Topping the Numis sector, however, is the hard-to-categorise Lindsell Train (LTI) which returned just over 15% in the first six months of the year, taking its five-year return to an outanding 244%.
Numis places the trust in the 'Defensive' category because of the absolute return mindset of star fund manager Nick Train, who by linking his peformance fee to the return on government gilts indicates he is interested in making positive returns for investors whenever possible.
While that can be construed as defensive, nevertheless with the shares trading on a chronically high premium of 22% over NAV, Lindsell Train is generally regarded as high risk! As its chairman continually reminds new investors the share price - powered by a big holding in Train's fund management company - is vulnerable to him falling under the proverbial bus or simply retiring.
Of the remaining trusts in this category seeking to prioritise capital preservation, RIT Capital Partners (RCP) did best with a first half total return of 6.2%. Much of that came from shares in the Rothschilds-backed fund rising to a near 9% premium as investors bought into what they may hope is safe haven from increasingly volatile markets.
Two trusts that look interesting after a difficult first half and sit at the bottom of Global Equities both involve fund management group Janus Henderson.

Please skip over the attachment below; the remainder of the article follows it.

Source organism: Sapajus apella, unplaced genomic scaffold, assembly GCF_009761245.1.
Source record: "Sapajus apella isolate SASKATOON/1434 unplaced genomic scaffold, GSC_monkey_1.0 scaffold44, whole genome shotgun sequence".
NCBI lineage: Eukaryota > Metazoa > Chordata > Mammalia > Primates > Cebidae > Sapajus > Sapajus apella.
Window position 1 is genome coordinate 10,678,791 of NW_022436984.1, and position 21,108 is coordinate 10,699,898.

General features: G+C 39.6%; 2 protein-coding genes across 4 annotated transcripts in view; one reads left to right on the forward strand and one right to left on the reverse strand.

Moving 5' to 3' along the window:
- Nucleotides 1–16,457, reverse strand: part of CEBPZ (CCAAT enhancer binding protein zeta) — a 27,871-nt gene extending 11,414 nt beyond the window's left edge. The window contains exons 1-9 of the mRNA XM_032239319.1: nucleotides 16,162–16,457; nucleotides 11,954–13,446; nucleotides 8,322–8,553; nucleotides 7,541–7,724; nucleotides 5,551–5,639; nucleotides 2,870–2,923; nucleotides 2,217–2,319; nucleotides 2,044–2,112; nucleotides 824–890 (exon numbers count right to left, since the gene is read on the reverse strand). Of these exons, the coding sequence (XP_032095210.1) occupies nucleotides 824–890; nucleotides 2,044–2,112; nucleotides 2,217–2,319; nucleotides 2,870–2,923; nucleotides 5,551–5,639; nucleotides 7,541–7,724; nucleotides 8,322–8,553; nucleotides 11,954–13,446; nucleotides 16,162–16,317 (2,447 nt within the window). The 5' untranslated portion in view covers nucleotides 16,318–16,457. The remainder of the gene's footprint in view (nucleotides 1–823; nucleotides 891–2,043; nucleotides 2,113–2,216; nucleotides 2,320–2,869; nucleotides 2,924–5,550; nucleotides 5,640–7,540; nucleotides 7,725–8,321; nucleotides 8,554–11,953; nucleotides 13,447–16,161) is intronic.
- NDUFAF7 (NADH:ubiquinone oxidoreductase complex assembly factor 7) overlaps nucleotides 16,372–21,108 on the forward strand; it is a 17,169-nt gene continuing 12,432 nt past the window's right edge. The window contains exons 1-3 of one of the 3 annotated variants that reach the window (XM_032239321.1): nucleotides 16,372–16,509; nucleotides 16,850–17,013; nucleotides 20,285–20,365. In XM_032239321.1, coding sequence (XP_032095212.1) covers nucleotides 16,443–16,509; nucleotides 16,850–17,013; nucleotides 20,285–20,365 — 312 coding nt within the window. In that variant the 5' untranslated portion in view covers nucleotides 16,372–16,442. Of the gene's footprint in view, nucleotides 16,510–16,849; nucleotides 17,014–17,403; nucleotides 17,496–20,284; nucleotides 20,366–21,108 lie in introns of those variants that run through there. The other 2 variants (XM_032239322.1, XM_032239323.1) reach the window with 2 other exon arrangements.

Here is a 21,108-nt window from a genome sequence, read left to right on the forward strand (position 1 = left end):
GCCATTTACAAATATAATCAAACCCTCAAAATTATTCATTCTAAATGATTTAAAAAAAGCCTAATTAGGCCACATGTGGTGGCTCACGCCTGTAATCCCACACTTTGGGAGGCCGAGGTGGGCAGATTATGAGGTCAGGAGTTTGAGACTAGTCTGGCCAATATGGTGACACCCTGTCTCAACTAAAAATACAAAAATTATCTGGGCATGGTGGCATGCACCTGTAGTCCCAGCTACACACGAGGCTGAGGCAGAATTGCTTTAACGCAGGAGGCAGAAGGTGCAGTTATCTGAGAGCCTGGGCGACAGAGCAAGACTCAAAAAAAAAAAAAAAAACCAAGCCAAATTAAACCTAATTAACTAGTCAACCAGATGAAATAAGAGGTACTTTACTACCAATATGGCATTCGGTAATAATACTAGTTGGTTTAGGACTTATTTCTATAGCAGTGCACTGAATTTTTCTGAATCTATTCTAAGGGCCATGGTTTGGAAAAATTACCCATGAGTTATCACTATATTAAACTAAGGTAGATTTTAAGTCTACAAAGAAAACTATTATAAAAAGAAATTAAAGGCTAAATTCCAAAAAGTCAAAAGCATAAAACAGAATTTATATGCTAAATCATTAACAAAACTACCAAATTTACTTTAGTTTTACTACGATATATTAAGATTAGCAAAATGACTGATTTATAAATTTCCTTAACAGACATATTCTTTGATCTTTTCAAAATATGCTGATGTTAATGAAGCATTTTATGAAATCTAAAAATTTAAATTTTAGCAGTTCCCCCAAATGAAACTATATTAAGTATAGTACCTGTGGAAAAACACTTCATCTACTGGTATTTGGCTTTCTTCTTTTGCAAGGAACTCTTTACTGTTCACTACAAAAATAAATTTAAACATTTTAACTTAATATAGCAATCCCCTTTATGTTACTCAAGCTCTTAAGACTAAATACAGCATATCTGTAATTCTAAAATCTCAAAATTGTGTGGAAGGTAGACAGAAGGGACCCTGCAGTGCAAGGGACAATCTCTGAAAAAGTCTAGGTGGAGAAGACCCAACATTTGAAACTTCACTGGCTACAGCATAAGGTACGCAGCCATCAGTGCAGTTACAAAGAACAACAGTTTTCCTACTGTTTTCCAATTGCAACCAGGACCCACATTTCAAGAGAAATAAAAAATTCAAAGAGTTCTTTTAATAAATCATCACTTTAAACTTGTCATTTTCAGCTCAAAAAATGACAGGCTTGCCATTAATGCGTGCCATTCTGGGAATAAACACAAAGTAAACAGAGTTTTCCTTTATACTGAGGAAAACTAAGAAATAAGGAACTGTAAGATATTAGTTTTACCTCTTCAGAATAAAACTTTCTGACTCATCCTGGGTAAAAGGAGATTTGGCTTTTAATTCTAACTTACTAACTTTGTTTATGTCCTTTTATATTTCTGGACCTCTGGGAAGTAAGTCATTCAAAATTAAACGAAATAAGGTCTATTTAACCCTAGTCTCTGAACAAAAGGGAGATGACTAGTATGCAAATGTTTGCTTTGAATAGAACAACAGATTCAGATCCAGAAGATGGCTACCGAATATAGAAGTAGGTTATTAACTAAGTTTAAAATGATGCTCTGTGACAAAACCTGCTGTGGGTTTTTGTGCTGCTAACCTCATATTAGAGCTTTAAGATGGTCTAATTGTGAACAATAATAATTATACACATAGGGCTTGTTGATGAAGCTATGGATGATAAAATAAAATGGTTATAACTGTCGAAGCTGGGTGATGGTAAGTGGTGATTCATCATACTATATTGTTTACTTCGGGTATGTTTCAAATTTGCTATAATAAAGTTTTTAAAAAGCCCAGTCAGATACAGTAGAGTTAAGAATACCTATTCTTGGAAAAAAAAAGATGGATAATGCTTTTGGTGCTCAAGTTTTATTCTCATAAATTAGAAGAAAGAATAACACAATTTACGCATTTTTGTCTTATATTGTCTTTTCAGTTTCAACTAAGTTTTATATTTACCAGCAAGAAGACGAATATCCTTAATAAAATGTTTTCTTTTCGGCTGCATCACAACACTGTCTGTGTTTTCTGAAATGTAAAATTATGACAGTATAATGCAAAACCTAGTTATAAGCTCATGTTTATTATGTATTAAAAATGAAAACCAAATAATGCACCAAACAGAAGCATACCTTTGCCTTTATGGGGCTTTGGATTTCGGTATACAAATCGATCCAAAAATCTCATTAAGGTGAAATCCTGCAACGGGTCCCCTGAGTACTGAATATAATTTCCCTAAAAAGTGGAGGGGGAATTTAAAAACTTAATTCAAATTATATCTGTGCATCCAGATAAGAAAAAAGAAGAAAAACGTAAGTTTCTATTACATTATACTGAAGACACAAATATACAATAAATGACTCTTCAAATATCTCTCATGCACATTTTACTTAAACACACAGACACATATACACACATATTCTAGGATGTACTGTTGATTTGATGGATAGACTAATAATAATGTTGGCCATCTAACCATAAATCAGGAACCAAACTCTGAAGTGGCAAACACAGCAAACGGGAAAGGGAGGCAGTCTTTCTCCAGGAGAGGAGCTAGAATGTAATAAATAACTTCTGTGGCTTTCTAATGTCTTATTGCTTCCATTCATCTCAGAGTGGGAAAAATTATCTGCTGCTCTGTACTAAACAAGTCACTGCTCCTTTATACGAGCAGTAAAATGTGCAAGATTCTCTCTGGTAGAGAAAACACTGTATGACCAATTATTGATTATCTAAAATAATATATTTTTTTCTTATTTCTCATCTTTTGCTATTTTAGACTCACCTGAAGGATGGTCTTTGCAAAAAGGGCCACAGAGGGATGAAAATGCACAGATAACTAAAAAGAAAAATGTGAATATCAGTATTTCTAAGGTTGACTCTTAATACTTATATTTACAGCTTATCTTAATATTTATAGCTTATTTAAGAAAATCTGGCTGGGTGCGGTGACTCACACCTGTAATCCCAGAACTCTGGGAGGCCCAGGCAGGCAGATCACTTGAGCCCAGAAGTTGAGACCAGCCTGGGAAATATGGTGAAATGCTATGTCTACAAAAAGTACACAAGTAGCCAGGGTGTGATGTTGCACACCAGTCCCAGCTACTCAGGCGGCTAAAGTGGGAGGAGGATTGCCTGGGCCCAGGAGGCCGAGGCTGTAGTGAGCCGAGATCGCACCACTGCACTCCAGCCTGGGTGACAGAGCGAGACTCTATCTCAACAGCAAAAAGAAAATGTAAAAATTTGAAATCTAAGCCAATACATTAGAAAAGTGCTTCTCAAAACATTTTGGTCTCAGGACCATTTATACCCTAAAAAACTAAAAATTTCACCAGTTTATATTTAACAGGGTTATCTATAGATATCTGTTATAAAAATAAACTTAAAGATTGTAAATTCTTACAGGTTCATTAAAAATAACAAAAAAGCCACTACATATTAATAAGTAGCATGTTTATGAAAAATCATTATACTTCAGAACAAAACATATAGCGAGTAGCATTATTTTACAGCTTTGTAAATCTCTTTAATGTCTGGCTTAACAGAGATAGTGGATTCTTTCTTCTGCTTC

I highlighted Henderson Alternative Strategies Trust (HAST) in Investment Trust Watch in February when it stood on a 20% discount after surviving a shareholder continuation vote. The shares ended the first half down 6.5% and on an 18% discount to NAV, hit by the departure from ill health of co-manager Ian Barrass in May. In the past month, however, the shares have risen 7% and the discount has narrowed to 15% in line with its one-year average. Nevertheless, the portfolio of 40 specialist investment companies and hedge funds still looks good value, offers useful diversification and is less volatile than other global trusts.
Veteran value fund manager James Henderson has had a difficult time of late with painful losses from holdings in Carillion and Conviviality. The table suggests Law Debenture (LWDB) - one of three trusts he runs - could be a way to back his recovery. This unusual company houses an equity portfolio managed by Henderson alongside a fiduciary services business whose new boss outlined ambitious plans for growth earlier this year. The shares slipped 3% in the first half but the NAV rose by the same amount which suggests it may have been oversold, a fact that is underlined by its wider than average discount of 12%.